What’s the likelihood the LaVine contract negotiations are long and drawn out? Or is there common ground already in terms of years, money? Dan A., Los Angeles

There’s common ground in that LaVine wants to be the centerpiece of the rebuild and the Bulls traded Jimmy Butler for him to be that centerpiece. There will be some bumps. Negotiations typically feature those. But I think this deal gets done more easily than not this summer.

Do you think management wants another top pick in 2019, or will the Bulls be active in free agency and try to compete for a playoff berth instead? Diovanni, Chicago

Those are kind of mutually exclusive. Paxson answered whether the Bulls will tank — er, feature player development that also features bad lineups — again next season. But they’re not going all-in on free agency either. They’re going to try to compete for the playoffs with internal improvement from their core of LaVine, Dunn and Markkanen.

I know that rooting for losses this season was difficult for fans to stomach and even harder for John Paxson to discuss publicly. But they have to be pretty happy with how things played out, correct? Markkanen outperformed expectations and showed a high ceiling. Dunn looked like a different player, albeit with room to improve. And LaVine flashed enough to consider him a core piece. The Bulls most likely will be picking sixth. Was picking in that spot what the front office expected before the season started? Anthony R., Schaumburg

I largely agree with your points, although I think there’s more skepticism regarding LaVine among the fan base. I’ve also reported that the Bulls absolutely hoped for a top-three pick when they made the Butler trade. And most preseason prognostications pegged them to get one. That said, if you merely take LaVine playing at all — and showing some strong flashes — as a positive, then, yes, there’s some to like from last season. Markkanen and Dunn looked legit to me.

Things have really soured in San Antonio with Kawhi Leonard where it seems like he may never play in a Spurs uniform again. If the Spurs decided to try to get something back for him instead of watching him walk away for nothing in 2019, do the Bulls have a shot at him? He’s the ideal “3-and-D” guy that Paxson has been talking about, still fits the “younger and more athletic” mold and the Bulls look to have the cap space to sign a max guy in 2019. Matt, Chicago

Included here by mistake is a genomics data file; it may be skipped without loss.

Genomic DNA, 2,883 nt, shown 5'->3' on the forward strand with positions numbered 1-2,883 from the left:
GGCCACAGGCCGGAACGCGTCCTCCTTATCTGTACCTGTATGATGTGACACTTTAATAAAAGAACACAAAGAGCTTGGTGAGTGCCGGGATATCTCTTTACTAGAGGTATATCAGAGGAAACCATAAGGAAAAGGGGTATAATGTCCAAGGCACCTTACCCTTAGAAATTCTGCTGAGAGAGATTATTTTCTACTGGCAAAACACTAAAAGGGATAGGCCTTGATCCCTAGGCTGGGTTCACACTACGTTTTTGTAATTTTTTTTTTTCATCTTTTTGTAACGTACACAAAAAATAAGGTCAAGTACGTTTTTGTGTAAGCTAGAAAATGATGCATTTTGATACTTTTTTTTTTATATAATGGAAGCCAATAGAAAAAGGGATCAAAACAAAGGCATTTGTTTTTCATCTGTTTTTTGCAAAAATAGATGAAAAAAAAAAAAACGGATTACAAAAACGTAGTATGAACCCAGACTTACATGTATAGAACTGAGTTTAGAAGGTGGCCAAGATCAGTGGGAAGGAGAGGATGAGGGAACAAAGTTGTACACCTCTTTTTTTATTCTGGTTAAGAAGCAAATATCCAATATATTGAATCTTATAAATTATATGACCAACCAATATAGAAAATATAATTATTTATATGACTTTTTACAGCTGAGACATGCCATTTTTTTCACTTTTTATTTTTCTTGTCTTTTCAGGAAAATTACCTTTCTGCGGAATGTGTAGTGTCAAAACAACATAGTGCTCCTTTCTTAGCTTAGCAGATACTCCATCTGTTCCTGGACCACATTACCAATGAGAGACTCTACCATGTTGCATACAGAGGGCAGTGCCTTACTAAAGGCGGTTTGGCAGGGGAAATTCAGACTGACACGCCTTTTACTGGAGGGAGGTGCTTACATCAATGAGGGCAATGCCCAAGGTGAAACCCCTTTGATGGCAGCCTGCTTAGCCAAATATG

There are still plenty of hoops to jump through, but if it got to that point, yes, the Bulls would have a shot. Now, prepare yourself: The minimum ask would be Markkanen and/or LaVine, at least one first-round pick and another major rotational player if it’s not Markkanen and LaVine. Signing Leonard in free agency would obviously be the preferred method. And don’t rule out Leonard remaining with the Spurs. This is nowhere near as messy as Kobe Bryant and the Lakers, and that relationship got salvaged. Plus, Leonard could sign a supermax deal with the Spurs and not anybody else.

If the Bulls luck into the No. 1 pick, would management, which is typically reserved, make an aggressive play for Kawhi Leonard with a package centered around that pick? Jeff, Chicago

Hmmm, now that’s an intriguing option I hadn’t considered. I’d make that call, for sure. Although sliding Deandre Ayton into this young lineup would look pretty swell as well.

Which free agents do you think the Bulls will pursue this year, if any? And if they pursue any big-name free agents, will it hurt the rebuild by speeding it up too fast? Michael, Beloit, Wis.

Well, if they added LeBron James or Kevin Durant, the rebuild would be going pretty swimmingly. But they’re not coming here. So in lieu of doing due diligence to make sure of it, I don’t see the Bulls being that aggressive in free agency this summer. In fact, Paxson pretty much said as much at his season-ending news conference. I’d guess they’ll try to add solid veteran types on short-term deals. Avery Bradley, Trevor Ariza, Wayne Ellington, Wesley Matthews, Ersan Ilyasova and Jamal Crawford are players who may fit that bill. Also, I got this same question from Jeb in Paris, but Beloit rules.

A lot of mock drafts have the Bulls taking Trae Young. If they do end up going this route, do you think GarPax would want to bring in a veteran guard presence like Allen Iverson? He’d be a great role model and looks to be in great shape sitting courtside at 76ers games. J. Smith, Libertyville

Longtime readers of this mailbag will get this reference: This regular Iverson joke is replacing Cleetus in mailbag fame. Also: The Answer is busy with his Big 3 duties, sir.

Using Radiohead as a baseline for comparison, which Bulls players and prospective draft picks are the respective members of the band? Brendan H., Austin, Texas

Zach LaVine is Thom Yorke — the athletic frontman (have you seen Yorke’s rubbery dance moves?). Kris Dunn is Jonny Greenwood — creative, composer, orchestrator, brilliant, occasionally distorted. Lauri Markkanen is Ed O’Brien — stately, subtly and cumulatively powerful. Robin Lopez is Colin Greenwood — essential, sturdy, often overlooked. Denzel Valentine is Philip Selway — steady, not flashy, dependable. Bobby Portis is Clive Deamer — at first glance repetitive but then oh-so-needed. John Paxson is Nigel Godrich — OK, this is getting hard. The top-10 pick, whoever it is, is Stanley Donwood — needs to wrap it all up in a nice, visual package. P.S. Markkanen is more than a sidekick that the O’Brien reference suggests, but stately fits. And, man, that’s the best question in Bulls mailbag history.